“Melissa’s leadership on T-Mobile and her passion for their brand and business will be enriched in her new post,” shared Andrew Bruce. “Additionally, now her expertise and leadership will extend to all clients and the talented individuals who fuel our agency here in Seattle.”

Publicis Seattle is one of the top advertising agencies in the market. The agency is privileged to work with T-Mobile and a range of clients including Visit Seattle, KEXP and the Special Olympics, among others.

Immediately prior to joining Publicis Seattle, Nelson led the global Motorola business as Group Account Director at Droga5 in New York. Her pedigree includes helping to build and manage teams creating award-winning work for Target, Chevrolet and HP — all complex pieces of business, with massive scale. Nelson’s career also includes top account management positions at 72andSunny in Los Angeles and Goodby, Silverstein & Partners in San Francisco

Nelson stated, “Diving into and leading the T-Mobile business has been a phenomenal experience. It is an amazing brand, with a really strong POV.

T-Mobile is a brand, and business, which is pivotal not only to the Seattle marketplace, but to our agency. I am proud to continue to partner with T-Mobile and additionally, to now lead, grow and expand Publicis in Seattle.”

About Publicis Worldwide North America:

Publicis North America is the fastest growing regional network within Paris-based Publicis Worldwide. A new era agency network, Publicis North America embraces the worldwide mission ‘To Lead The Change’, partnering with our clients in creative cross-channel communications and innovative digital technologies. Publicis New York is the flagship office for the network, with full-service offices in Seattle, San Francisco, Dallas, Toronto, Montréal, Calgary and Windsor. Publicis Worldwide is a part of Publicis Groupe.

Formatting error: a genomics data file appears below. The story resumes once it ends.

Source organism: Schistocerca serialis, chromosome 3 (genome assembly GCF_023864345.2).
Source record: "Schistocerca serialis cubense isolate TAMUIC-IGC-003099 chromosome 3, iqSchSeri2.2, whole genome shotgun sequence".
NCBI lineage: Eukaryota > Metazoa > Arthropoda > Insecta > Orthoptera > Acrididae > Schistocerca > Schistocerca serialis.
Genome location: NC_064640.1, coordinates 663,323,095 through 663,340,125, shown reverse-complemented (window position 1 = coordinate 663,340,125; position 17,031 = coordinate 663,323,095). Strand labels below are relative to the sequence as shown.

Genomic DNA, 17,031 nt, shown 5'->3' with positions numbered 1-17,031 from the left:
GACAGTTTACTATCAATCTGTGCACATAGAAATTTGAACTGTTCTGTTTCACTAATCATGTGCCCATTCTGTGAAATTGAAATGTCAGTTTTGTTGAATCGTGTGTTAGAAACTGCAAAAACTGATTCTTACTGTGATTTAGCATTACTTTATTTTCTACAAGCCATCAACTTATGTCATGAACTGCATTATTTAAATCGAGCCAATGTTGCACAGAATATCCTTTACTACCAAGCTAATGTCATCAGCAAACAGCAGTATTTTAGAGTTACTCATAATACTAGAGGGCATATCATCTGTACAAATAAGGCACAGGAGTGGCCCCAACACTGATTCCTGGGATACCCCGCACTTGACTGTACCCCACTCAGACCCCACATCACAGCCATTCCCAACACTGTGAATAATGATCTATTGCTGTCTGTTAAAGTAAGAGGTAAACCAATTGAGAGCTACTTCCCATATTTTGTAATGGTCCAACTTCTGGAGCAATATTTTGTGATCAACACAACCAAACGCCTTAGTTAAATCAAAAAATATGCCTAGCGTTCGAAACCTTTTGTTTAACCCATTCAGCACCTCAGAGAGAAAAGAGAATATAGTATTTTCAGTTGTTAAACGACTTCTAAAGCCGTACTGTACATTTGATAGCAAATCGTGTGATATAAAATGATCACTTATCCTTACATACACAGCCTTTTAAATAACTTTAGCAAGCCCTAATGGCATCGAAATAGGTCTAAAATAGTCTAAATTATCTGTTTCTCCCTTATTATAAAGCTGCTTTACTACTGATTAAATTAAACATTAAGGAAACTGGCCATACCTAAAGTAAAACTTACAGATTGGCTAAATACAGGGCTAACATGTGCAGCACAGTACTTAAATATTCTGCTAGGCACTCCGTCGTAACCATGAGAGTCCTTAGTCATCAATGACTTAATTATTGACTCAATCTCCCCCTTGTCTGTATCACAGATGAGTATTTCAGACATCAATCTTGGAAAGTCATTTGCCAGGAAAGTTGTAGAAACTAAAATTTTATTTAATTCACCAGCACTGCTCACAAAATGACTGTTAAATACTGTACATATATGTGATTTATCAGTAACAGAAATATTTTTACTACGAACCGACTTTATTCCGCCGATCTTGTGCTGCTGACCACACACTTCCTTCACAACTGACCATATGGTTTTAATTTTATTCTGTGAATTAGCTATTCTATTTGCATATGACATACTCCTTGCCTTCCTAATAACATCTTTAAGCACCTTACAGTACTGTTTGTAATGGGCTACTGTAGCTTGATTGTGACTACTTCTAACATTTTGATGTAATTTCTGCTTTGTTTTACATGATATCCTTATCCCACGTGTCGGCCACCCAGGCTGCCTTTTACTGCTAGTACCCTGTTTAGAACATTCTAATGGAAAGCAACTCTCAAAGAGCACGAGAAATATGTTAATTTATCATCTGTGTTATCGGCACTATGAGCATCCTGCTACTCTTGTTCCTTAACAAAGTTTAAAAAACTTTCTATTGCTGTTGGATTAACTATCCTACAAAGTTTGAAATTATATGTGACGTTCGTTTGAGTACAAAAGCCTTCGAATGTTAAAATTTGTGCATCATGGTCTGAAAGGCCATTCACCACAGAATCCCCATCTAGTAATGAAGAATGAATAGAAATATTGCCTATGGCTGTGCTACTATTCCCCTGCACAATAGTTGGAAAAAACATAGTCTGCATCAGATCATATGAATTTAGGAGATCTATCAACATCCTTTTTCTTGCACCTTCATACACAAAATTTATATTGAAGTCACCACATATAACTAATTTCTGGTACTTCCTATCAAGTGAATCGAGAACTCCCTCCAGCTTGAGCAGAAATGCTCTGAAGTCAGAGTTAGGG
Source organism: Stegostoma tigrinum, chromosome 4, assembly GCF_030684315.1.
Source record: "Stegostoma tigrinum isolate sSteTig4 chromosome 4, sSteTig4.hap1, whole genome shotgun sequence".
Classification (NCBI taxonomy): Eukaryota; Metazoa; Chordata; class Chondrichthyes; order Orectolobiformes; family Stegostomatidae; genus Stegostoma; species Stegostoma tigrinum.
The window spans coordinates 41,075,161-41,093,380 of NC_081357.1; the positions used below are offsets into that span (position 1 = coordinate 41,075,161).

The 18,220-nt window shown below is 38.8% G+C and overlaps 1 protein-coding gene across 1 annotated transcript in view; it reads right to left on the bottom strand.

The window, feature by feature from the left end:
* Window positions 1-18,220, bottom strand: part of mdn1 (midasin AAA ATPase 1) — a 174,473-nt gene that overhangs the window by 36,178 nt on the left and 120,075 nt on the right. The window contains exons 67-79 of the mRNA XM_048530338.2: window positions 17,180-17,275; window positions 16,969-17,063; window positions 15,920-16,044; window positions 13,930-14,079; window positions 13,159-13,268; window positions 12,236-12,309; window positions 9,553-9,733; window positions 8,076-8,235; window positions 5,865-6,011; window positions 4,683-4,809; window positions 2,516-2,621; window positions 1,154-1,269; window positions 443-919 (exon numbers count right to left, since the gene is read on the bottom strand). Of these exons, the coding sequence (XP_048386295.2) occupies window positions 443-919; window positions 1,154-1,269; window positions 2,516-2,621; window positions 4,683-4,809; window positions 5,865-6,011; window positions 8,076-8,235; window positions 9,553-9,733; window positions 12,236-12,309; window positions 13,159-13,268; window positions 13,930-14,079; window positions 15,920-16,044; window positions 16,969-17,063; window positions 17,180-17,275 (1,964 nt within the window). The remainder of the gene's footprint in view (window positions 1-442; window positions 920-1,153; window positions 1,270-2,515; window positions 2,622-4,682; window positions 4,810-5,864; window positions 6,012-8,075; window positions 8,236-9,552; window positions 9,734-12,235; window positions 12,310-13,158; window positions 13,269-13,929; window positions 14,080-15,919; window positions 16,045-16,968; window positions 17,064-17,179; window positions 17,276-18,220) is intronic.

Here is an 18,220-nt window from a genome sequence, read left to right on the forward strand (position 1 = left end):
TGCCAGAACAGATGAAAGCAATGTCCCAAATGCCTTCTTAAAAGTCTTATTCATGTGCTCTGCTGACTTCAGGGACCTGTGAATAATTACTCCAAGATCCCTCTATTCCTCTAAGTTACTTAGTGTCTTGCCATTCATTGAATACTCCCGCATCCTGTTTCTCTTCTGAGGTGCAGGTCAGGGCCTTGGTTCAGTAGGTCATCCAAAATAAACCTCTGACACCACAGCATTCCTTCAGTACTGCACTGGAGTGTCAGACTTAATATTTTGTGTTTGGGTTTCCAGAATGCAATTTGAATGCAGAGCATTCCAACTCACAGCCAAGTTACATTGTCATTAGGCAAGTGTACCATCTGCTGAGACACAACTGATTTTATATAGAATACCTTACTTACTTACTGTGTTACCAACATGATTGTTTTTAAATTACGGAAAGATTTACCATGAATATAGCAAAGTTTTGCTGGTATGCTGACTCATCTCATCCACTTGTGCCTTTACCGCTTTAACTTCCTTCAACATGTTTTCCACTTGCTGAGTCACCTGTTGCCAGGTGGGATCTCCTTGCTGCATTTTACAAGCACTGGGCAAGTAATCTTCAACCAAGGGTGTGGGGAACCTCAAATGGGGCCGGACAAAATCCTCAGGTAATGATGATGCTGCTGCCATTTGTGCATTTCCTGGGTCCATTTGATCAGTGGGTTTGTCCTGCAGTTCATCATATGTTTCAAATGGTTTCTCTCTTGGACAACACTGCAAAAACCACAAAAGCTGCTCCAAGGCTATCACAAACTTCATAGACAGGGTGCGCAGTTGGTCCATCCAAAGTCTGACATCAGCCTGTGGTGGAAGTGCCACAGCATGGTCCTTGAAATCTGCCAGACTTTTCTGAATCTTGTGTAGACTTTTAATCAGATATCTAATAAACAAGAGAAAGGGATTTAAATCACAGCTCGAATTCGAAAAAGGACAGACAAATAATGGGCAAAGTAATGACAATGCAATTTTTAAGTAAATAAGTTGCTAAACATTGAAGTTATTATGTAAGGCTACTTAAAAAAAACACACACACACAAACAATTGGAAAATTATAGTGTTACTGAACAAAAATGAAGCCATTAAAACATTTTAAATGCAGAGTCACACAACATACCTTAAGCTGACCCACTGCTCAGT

Publicis Worldwide Announced as Lead Agency for Hewlett Packard Enterprise

Publicis Groupe win led by Publicis New York in collaboration with DigitasLBi, Razorfish, and OptiMedia

August 23, 2016 — New York — Today, Publicis Worldwide announced that it has been appointed as lead marketing agency for Hewlett Packard Enterprise (NYSE: HPE). Publicis Groupe agencies DigitasLBi and Optimedia were also named to the brand’s roster and together will serve as the brand’s strategic marketing partners. Razorfish will continue leading HPE’s website efforts.

“HPE competes in challenging and transformative markets,” said Henry Gomez, Executive VP and CMO, Hewlett Packard Enterprise. “We needed enhanced capabilities, particularly in digital marketing, and after a search felt that Publicis had the best set of assets across the board. We are looking forward to this journey ahead.”

Begun as a creative AOR review, HPE recognized the transformational capabilities and the Power of One of Publicis Groupe, which resulted in a fully integrated, end-to-end relationship that includes brand strategy and creative, TV, digital, social, lead generation, media, site, mobile, data science and experiential.

“Publicis united its best-in-class agencies and capabilities to provide HPE with a solution that helps them strategically navigate the future of the IT industry,” said Andrew Bruce, CEO, Publicis North America. “Our new, proven approach offers end-to-end solutions for clients to help them break through in ways agencies haven’t done before. We’re proud to partner such an innovative, category-changing brand like HPE.”